Allan Walker is Chair Professor of International Educational Leadership and Co-Director of the Asia Pacific Centre for Leadership and Change at The Education University of Hong Kong. He is author of Deciphering Chinese School Leadership: Conceptualisation, Context and Complexities.
I guess it depends on what you mean by educational quality. I think that what the question probably refers to is PISA, the international assessment. I don’t think there’s a specific event. It is probably a combination of a number of things. Number one, I think it has to do with the way the Hong Kong’s education system is structured, which is quite elitist. In Hong Kong, schools are grouped into three bands. Each band has a certain percentage of the students. In the top band, named “one,” there is the cream of the students. When you finish primary school, you are streamed into either an elite school or a more average one. Undoubtedly, the performance of the top end of a system like that is going to be pretty good. Number two, although Hong Kong was a British colony for a long time, it always retained a very strong Chinese culture, and education is very, very important in Chinese culture. I know education is important in all countries, but in Chinese culture, academic achievement is viewed as one of the hallmarks of Chinese civilisation. Students tend to be very disciplined in terms of their studying. They will do hours and hours of homework. Most students in Hong Kong also go to tutorial schools, which have come to be known as the shadow education system. But in general terms, I don’t think there is a specific event. Around 2000, there were some reforms that tried to update and put a little more creative thinking into the education system, but I would not see that as a reason for the performance in PISA.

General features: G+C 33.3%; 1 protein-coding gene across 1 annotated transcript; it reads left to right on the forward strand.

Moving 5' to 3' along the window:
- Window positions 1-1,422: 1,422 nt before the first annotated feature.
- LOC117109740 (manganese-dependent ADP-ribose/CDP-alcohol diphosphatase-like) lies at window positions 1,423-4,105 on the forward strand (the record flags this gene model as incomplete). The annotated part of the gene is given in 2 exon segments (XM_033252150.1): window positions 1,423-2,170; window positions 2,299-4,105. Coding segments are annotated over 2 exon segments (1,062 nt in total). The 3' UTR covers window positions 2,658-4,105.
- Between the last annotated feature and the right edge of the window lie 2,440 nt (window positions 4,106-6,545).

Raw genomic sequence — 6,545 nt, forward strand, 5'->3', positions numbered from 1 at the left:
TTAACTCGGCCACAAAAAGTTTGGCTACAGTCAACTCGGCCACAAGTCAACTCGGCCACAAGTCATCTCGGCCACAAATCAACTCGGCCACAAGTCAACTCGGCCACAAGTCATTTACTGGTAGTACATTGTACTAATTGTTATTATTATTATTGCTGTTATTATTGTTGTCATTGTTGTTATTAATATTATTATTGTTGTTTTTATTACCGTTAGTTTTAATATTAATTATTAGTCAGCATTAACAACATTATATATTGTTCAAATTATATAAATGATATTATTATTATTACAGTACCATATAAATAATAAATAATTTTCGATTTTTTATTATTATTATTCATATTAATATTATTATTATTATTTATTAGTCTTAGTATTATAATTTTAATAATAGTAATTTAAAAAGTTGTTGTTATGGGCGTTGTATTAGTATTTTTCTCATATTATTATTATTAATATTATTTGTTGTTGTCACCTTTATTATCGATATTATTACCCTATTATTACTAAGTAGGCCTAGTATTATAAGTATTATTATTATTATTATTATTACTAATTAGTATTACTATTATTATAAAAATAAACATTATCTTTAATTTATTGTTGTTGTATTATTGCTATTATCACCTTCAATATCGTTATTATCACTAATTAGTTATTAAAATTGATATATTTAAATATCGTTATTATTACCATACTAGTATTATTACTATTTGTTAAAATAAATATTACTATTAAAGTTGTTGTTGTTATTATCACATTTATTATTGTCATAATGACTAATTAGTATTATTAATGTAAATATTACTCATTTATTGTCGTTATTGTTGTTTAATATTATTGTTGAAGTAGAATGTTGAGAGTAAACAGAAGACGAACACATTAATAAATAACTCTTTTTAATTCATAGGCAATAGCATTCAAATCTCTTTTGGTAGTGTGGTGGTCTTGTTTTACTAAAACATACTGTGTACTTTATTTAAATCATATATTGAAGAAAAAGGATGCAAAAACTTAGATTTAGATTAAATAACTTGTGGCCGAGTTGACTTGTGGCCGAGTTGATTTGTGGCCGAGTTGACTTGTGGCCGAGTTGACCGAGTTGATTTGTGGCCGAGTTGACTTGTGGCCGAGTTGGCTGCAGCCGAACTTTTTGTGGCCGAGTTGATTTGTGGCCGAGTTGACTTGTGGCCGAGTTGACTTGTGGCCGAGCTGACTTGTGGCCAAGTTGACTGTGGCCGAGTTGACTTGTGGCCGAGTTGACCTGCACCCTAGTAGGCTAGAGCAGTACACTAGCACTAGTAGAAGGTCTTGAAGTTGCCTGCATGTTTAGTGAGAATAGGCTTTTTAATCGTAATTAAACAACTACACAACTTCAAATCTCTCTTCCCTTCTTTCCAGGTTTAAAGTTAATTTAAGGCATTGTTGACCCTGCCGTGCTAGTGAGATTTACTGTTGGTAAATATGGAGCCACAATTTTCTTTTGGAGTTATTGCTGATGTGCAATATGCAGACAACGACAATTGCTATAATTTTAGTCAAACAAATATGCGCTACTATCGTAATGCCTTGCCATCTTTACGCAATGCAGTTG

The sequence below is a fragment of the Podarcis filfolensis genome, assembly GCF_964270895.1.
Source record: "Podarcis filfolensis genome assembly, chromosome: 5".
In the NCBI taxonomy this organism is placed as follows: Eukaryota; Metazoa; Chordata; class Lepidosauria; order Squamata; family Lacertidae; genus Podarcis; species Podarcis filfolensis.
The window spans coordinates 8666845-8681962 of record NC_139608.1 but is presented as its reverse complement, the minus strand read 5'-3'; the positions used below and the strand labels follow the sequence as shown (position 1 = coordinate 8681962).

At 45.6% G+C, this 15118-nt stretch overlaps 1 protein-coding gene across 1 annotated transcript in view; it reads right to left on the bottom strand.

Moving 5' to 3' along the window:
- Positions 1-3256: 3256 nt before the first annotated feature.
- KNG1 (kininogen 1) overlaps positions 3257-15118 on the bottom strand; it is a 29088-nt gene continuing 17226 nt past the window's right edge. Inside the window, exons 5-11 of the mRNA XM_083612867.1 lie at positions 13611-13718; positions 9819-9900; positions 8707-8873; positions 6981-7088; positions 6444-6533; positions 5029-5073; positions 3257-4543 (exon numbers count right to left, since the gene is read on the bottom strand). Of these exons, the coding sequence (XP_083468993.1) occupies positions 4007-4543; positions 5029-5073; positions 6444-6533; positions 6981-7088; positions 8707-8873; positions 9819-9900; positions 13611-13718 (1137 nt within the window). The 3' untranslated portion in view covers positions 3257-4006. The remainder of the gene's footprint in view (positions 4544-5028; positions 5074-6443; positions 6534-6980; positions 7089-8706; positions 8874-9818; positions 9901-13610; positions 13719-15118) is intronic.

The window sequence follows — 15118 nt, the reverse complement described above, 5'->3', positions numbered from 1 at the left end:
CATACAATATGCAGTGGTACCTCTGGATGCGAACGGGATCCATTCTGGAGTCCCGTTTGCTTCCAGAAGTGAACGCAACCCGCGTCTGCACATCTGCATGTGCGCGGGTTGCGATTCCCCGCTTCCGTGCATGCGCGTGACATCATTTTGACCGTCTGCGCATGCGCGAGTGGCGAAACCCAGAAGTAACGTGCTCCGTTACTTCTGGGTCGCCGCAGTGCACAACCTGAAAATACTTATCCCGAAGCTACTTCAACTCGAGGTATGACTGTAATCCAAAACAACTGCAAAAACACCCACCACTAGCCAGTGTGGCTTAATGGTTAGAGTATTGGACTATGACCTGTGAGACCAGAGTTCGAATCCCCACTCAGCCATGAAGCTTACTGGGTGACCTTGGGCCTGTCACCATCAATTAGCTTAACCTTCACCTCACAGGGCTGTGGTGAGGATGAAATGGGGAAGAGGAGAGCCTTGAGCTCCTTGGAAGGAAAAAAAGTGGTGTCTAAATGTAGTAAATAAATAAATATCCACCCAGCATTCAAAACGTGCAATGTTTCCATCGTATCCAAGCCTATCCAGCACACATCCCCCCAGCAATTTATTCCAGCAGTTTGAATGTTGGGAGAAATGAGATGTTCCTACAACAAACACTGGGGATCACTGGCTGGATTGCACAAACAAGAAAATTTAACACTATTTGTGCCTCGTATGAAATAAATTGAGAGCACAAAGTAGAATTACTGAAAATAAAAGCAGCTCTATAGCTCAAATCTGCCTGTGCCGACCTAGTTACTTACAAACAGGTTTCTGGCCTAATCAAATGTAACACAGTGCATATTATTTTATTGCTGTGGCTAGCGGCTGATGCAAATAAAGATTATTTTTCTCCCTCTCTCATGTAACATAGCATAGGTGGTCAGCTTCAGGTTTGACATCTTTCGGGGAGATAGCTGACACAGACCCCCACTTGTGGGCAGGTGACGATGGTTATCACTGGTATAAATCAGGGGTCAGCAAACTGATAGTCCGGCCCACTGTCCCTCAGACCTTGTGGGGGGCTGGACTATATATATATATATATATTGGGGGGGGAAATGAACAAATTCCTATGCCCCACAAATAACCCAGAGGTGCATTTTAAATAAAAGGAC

The history of education in Hong Kong is quite interesting. In colonial times, the British weren’t really interested in providing education for local students —education was provided only for the colonial elite (the kids of the British expatriate). Very few people went to school, and those who were able to go did so thanks to religious groups —the Catholics, the Protestants. In the 1960s there were mass riots fuelled by a ferry-ticket hike. The British tried to put up the fare on the Star Ferry, a famous ferry that goes from Kowloon to the island, and the whole city exploded. After those riots, came a demand from the Hong Kong population for more social services and more education and a realisation by the colonial rulers that they had to provide them. So the British agreed that they would start to provide education. But you can’t build a school system for four-five million people overnight. So what they did was to tell all the people who already were running schools —the Catholics had probably over a hundred schools in Hong Kong at the time, for example— that they will pay for them provided that they will keep running them. They will pay for the buildings, the teaching staff, the regular staff, and so on. So the system they have has grown in a very fragmented fashion. Schools were run by different sponsoring religious groups, industrial groups, political groups. And as the system grew, they started to group the schools into bands. Today, it is very stressful for parents to try to get their children into the highest band.